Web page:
Hugh Hewitt started it when he said:
A modern novel worth reading twice is very hard to come by, at least for a reader like me, pressed for time and inclined to history and current events. I have been through Joseph Epstein’s two volumes of short stories twice –Golden Boys and Fabulous Small Jews– but that’s the limit on my short story rereading as well. (All of the collections of Epstein’s familiar essays are read and reread and reread by me and thousands of others.)
. . .
James Webb’s new book, Born Fighting, Elizabeth Kauffman Bush’s The First Frogman and The Lileks’ Interior Desecrations are my trio of recommendations from among the “just published,” but I hope to get some guidance from the blogosphere on modern novels worth reading twice that I haven’t yet even read once.
Well, I can enumerate several novels I’ve read more than once, but I’m not sure how modern or applicable they are to what Hugh had in mind. Here are some:
- The Fountainhead by Ayn Rand. Three times? Four times? I forget. It’s back on my to-read shelf, though, since it’s been five years.
- Atlas Shrugged by Ayn Rand. Once or twice fewer than The Fountainhead, but still two or three times.
- Anthem by Ayn Rand. Twice, which is odd since it’s the shortest.
- The Spenser novels, including The Godwulf Manuscript, by Robert B. Parker. Many times each (except for the latest, of course).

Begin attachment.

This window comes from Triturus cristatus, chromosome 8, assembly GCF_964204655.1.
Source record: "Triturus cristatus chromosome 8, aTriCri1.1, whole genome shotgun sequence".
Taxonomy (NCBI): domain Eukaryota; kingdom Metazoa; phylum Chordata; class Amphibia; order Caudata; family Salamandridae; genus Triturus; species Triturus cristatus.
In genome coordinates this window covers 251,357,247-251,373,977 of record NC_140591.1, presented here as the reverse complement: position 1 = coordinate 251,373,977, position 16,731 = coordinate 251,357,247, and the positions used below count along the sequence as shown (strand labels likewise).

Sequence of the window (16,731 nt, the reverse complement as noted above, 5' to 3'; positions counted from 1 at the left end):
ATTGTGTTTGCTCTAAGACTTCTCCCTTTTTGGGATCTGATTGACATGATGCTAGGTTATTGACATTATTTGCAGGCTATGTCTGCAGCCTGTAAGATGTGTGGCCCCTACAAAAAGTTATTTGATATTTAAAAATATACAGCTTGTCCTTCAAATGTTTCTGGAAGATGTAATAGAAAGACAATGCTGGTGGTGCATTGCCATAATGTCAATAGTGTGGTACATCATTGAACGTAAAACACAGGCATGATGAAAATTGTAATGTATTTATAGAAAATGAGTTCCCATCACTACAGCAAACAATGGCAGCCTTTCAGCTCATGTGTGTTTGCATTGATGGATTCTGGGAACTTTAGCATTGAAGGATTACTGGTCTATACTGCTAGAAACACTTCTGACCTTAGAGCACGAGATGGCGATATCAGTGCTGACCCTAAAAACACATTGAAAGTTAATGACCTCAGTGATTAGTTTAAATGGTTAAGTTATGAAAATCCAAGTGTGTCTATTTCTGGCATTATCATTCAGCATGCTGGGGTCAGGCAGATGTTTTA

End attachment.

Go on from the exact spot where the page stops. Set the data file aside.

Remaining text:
- The Philip Marlowe novels, including The Big Sleep, by Raymond Chandler. At least twice, once in high school and once when I got the complete collection in 1997.
- The Travis McGee novels, including The Empty Copper Sea, by John D. MacDonald. Most, if not all, at least twice: once in high school, and once when I acquired them.
- The Girl, the Gold Watch, and Everything by John D. MacDonald. A cool fantasy that I own and read in paperback and that I own and read as part of a collection. Remember that this became a TV movie with Robert Hays? I remember it running several times in the 1980s, but I never saw it; just the promos for it.
- The Lew Archer novels, including The Zebra-Striped Hearse, by Ross MacDonald. Same as John D. MacDonald, I read these in high school and reread them as I acquired them.
- The 87th Precinct novels, including Kiss, by Ed McBain. I’ve read a number of these books twice and will continue to do so as I acquire them.
Wow, I guess that says a lot about what I like. Modern? Hmm, probably not, and certainly not high literary in the most self-important sense of the word.
Here’s what Powerline’s Deacon has read twice.